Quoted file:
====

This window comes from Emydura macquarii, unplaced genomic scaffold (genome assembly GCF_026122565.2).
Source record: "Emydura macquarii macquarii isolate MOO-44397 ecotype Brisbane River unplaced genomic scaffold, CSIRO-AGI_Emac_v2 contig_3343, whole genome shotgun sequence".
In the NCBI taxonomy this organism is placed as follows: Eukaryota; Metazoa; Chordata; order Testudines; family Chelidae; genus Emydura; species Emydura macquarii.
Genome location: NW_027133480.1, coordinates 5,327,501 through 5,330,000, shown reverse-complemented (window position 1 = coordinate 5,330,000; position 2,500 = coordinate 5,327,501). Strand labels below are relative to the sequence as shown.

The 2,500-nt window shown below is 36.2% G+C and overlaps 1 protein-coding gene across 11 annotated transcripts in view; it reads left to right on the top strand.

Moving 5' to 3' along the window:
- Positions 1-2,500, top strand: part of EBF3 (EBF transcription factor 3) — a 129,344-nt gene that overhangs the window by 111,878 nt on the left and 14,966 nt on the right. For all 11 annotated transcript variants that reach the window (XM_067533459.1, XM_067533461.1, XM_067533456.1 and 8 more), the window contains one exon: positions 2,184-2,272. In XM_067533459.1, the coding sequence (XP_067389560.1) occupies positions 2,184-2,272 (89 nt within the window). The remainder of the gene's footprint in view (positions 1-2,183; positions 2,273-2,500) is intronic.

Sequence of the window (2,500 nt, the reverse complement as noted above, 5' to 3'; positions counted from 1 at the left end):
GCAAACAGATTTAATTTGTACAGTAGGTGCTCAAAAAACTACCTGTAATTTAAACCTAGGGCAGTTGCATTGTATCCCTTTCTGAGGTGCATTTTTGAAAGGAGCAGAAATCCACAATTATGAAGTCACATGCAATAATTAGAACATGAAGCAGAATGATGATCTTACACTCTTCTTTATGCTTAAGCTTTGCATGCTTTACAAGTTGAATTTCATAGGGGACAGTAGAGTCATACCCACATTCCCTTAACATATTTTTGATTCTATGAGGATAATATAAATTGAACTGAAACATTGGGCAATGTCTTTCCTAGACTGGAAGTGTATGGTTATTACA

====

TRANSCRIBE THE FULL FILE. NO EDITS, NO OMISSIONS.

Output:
This window comes from Emydura macquarii, unplaced genomic scaffold (genome assembly GCF_026122565.2).
Source record: "Emydura macquarii macquarii isolate MOO-44397 ecotype Brisbane River unplaced genomic scaffold, CSIRO-AGI_Emac_v2 contig_3343, whole genome shotgun sequence".
In the NCBI taxonomy this organism is placed as follows: Eukaryota; Metazoa; Chordata; order Testudines; family Chelidae; genus Emydura; species Emydura macquarii.
Genome location: NW_027133480.1, coordinates 5,327,501 through 5,330,000, shown reverse-complemented (window position 1 = coordinate 5,330,000; position 2,500 = coordinate 5,327,501). Strand labels below are relative to the sequence as shown.

The 2,500-nt window shown below is 36.2% G+C and overlaps 1 protein-coding gene across 11 annotated transcripts in view; it reads left to right on the top strand.

Moving 5' to 3' along the window:
- Positions 1-2,500, top strand: part of EBF3 (EBF transcription factor 3) — a 129,344-nt gene that overhangs the window by 111,878 nt on the left and 14,966 nt on the right. For all 11 annotated transcript variants that reach the window (XM_067533459.1, XM_067533461.1, XM_067533456.1 and 8 more), the window contains one exon: positions 2,184-2,272. In XM_067533459.1, the coding sequence (XP_067389560.1) occupies positions 2,184-2,272 (89 nt within the window). The remainder of the gene's footprint in view (positions 1-2,183; positions 2,273-2,500) is intronic.

Sequence of the window (2,500 nt, the reverse complement as noted above, 5' to 3'; positions counted from 1 at the left end):
GCAAACAGATTTAATTTGTACAGTAGGTGCTCAAAAAACTACCTGTAATTTAAACCTAGGGCAGTTGCATTGTATCCCTTTCTGAGGTGCATTTTTGAAAGGAGCAGAAATCCACAATTATGAAGTCACATGCAATAATTAGAACATGAAGCAGAATGATGATCTTACACTCTTCTTTATGCTTAAGCTTTGCATGCTTTACAAGTTGAATTTCATAGGGGACAGTAGAGTCATACCCACATTCCCTTAACATATTTTTGATTCTATGAGGATAATATAAATTGAACTGAAACATTGGGCAATGTCTTTCCTAGACTGGAAGTGTATGGTTATTACA